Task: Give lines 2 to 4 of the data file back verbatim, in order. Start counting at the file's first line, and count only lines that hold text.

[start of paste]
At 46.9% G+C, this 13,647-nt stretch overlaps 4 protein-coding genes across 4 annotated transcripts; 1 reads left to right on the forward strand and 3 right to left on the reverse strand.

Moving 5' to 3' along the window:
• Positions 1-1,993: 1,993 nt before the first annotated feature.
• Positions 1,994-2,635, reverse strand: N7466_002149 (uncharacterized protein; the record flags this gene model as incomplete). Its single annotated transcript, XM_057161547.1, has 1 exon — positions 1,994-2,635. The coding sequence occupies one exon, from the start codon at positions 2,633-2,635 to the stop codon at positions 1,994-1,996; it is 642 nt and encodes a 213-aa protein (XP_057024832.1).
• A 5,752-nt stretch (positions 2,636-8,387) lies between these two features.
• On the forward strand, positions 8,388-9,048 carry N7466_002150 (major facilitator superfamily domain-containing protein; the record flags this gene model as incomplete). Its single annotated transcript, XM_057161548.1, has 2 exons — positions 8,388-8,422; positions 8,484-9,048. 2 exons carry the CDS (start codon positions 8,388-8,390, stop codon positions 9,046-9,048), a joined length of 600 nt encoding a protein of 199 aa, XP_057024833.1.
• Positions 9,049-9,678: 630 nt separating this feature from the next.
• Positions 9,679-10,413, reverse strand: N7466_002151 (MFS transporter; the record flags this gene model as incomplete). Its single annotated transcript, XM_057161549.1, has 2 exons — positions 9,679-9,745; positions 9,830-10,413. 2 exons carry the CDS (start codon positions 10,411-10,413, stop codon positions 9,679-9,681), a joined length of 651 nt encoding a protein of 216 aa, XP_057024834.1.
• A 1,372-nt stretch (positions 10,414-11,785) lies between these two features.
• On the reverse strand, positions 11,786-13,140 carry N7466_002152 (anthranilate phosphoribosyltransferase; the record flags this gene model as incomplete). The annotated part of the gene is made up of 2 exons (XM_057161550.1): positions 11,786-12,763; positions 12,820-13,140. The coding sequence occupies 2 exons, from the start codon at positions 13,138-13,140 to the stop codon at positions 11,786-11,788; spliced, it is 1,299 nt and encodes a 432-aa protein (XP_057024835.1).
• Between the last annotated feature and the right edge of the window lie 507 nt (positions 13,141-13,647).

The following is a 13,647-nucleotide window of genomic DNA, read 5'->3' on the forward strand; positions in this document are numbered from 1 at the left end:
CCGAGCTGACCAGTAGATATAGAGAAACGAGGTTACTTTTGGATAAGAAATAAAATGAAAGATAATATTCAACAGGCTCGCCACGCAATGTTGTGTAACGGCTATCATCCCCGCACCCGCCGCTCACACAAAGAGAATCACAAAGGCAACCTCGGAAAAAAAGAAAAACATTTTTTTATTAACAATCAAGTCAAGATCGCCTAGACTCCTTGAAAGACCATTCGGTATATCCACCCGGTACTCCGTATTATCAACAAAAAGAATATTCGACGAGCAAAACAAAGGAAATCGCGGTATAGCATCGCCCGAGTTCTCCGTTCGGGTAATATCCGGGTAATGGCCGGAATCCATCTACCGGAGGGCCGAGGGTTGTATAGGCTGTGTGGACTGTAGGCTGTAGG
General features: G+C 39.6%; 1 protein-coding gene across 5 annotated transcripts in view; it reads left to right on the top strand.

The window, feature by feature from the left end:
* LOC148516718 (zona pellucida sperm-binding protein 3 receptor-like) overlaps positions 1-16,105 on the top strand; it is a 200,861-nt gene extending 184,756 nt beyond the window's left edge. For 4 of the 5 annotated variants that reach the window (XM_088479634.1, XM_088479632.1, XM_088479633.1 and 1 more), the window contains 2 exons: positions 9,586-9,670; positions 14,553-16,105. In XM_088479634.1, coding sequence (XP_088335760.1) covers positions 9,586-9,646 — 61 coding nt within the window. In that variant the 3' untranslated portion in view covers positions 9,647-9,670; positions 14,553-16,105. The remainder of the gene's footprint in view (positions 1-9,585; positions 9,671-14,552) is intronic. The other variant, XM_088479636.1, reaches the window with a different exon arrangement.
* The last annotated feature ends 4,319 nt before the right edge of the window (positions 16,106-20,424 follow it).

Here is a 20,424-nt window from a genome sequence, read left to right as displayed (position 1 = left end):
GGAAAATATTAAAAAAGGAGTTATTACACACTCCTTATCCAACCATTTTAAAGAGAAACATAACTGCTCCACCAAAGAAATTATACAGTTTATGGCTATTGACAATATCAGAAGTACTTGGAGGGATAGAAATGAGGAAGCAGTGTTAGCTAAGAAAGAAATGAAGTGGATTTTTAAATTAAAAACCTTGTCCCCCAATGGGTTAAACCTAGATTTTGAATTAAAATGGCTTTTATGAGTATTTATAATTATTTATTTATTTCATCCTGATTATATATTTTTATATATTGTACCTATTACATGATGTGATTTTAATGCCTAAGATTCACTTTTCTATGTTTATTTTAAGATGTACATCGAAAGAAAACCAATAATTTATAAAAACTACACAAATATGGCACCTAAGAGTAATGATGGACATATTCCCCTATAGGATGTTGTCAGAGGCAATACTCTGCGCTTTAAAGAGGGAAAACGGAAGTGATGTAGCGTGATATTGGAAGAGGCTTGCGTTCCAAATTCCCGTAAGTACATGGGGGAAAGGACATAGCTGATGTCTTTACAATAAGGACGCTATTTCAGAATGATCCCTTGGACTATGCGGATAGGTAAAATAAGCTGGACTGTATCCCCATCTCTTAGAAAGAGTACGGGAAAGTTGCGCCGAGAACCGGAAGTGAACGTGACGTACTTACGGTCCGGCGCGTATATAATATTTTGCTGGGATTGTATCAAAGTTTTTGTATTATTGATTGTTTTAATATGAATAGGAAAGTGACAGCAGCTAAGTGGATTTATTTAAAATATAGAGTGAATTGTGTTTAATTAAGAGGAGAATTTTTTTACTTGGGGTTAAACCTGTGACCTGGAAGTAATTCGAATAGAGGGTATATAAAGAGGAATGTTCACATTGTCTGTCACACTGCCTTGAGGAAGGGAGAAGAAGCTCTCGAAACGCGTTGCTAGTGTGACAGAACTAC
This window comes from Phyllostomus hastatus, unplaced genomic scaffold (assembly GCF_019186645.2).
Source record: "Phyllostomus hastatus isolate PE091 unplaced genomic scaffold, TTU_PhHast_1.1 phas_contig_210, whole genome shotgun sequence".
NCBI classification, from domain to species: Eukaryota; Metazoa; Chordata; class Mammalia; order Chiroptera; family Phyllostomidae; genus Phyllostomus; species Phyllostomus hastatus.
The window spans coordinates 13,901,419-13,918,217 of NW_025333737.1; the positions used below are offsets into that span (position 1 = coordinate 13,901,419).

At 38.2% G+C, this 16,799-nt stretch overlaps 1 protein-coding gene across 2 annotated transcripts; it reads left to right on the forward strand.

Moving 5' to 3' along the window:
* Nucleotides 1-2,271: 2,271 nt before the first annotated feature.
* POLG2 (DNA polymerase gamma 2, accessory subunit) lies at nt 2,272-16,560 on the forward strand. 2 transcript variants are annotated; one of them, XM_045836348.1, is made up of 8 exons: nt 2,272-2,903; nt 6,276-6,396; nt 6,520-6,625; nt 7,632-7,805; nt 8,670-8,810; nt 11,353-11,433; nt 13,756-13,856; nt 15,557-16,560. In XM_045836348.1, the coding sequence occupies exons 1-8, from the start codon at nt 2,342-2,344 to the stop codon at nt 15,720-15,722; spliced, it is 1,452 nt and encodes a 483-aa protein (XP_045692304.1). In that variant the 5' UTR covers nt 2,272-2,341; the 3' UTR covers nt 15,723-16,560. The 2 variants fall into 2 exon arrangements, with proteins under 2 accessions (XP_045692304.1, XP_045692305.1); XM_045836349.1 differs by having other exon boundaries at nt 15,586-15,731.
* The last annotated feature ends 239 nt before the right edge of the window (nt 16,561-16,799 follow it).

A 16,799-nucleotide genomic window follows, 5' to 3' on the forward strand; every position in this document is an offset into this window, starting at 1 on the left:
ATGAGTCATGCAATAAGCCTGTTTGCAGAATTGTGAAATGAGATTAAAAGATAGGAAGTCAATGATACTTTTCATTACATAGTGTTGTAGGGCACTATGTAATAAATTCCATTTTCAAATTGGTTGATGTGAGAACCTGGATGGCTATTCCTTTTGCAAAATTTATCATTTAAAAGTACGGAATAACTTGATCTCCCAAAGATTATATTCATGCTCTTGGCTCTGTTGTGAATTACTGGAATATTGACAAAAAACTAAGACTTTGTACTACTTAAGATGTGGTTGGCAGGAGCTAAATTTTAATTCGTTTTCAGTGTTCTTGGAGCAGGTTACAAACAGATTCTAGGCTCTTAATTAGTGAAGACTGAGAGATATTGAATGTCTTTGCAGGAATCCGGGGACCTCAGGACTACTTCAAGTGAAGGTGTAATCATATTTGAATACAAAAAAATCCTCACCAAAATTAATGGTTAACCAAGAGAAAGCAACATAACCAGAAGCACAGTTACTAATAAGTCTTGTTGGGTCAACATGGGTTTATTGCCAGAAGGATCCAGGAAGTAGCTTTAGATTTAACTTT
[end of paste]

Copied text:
Moving 5' to 3' along the window:
• Positions 1-1,993: 1,993 nt before the first annotated feature.
• Positions 1,994-2,635, reverse strand: N7466_002149 (uncharacterized protein; the record flags this gene model as incomplete). Its single annotated transcript, XM_057161547.1, has 1 exon — positions 1,994-2,635. The coding sequence occupies one exon, from the start codon at positions 2,633-2,635 to the stop codon at positions 1,994-1,996; it is 642 nt and encodes a 213-aa protein (XP_057024832.1).